Bill Dunn 615-741-1721 rep.bill.dunn@capitol.tn.gov

Harold Love, Jr. 615-741-3831
rep.harold.love@capitol.tn.gov

Antonio Parkinson 615-741-4575
rep.antonio.parkinson@capitol.tn.gov

John Ragan 615-741-4400
rep.john.ragan@capitol.tn.gov

Iris Rudder 615-741-8695
rep.iris.rudder@capitol.tn.gov

Jerry Sexton 615-741-2534
rep.jerry.sexton@capitol.tn.gov

Kevin Vaughn 615-741-1866
rep.kevin.vaughn@capitol.tn.gov

Terri Lynn Weaver 615-741-2192
rep.terri.lynn.weaver@capitol.tn.gov

Ryan Williams 615-741-1875
rep.ryan.williams@capitol.tn.gov

John Mark Windle 716-741-1260
rep.john.windle@capitol.tn.gov

GOP Williamson School Board Member Uses Math To Rip Lee’s Voucher Plan

Andy Spears owns the public policy consulting firm Spears Strategy which provides policy and advocacy consulting to school systems, non-profits, and parent groups. Spears holds a Ph.D. in Public Administration with an emphasis in education policy. Over the past 15 years, he has worked in public policy roles in state and local government in Kentucky and Tennessee. Follow @TheAndySpears for his take on politics and policy and subscribe to the TN ED REPORT HERE.

In an absolutely epic Twitter thread yesterday, Williamson County School Board member Eric Welch makes a case for vouchers.

Actually, he makes a case for voucher-level funding for public schools. Welch uses math to make his case.

Here are some examples:


Welch notes the significant funding gap between vouchers and the dollar amount per student Williamson County receives from the state based on the BEP formula. This is an important distinction.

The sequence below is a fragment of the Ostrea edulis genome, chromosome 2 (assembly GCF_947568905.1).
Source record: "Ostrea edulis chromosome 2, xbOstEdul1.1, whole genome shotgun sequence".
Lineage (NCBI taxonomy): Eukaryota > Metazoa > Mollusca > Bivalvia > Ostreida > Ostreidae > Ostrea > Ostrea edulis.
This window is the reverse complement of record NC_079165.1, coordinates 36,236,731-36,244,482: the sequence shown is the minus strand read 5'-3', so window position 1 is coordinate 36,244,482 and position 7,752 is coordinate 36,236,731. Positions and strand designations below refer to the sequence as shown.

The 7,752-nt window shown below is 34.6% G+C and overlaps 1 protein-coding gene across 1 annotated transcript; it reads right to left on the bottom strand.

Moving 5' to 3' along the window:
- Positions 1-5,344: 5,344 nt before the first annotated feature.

Factors involved in generating the total number are based on a school system’s average daily attendance. That number then generates a number of teachers, administrators, and other positions.

The state funds each system’s BEP teacher number at 70% — that is, the state sends 70% of the average weighted salary (around $45,000 currently) to the district for each teaching position generated by the BEP.

Let’s be clear: The BEP is inadequate. Every single district hires more teachers (and other positions) than generated by the BEP. Local districts fund 100% of those costs.

Before the state was taken to court over inadequate funding, the BEP Review Committee used to list a series of recommendations on ways to improve the funding formula to adequately meet the needs of our state’s public schools.

While routinely ignored by policymakers, this list provided a guide to where Tennessee should be investing money to improve the overall public education offered in our state.

Here are some examples from the most recent version of this list:

Fund ELL Teachers 1:20 — COST: $28,709,000

Fund ELL Translators 1:200 COST: $2,866,000

Instructional Component at funded at 75% by State COST: $153,448,000

Insurance at 50% COST: $26,110,000

BEP 2.0 Fully Implemented COST: $133,910,000

Some notes here –

First, BEP 2.0 was frozen by Governor Haslam as he “re-worked” funding distribution and supposedly focused on teacher pay.

Next, the state currently provides districts 45% of employee health insurance for ONLY the BEP -generated positions. Districts must fund 100% of the benefit cost for teachers hired about the BEP number.

Finally, beefing up the instructional component by 5% as recommended here would mean significant new dollars available for either hiring teachers or boosting teacher pay or both.

Here are some “wish list” items on teacher pay, which reflect that our state has long known we’re not paying our teachers well:

BEP Salary at $45,447 COST: $266,165,000

BEP Salary at $50,447 COST: $532,324,000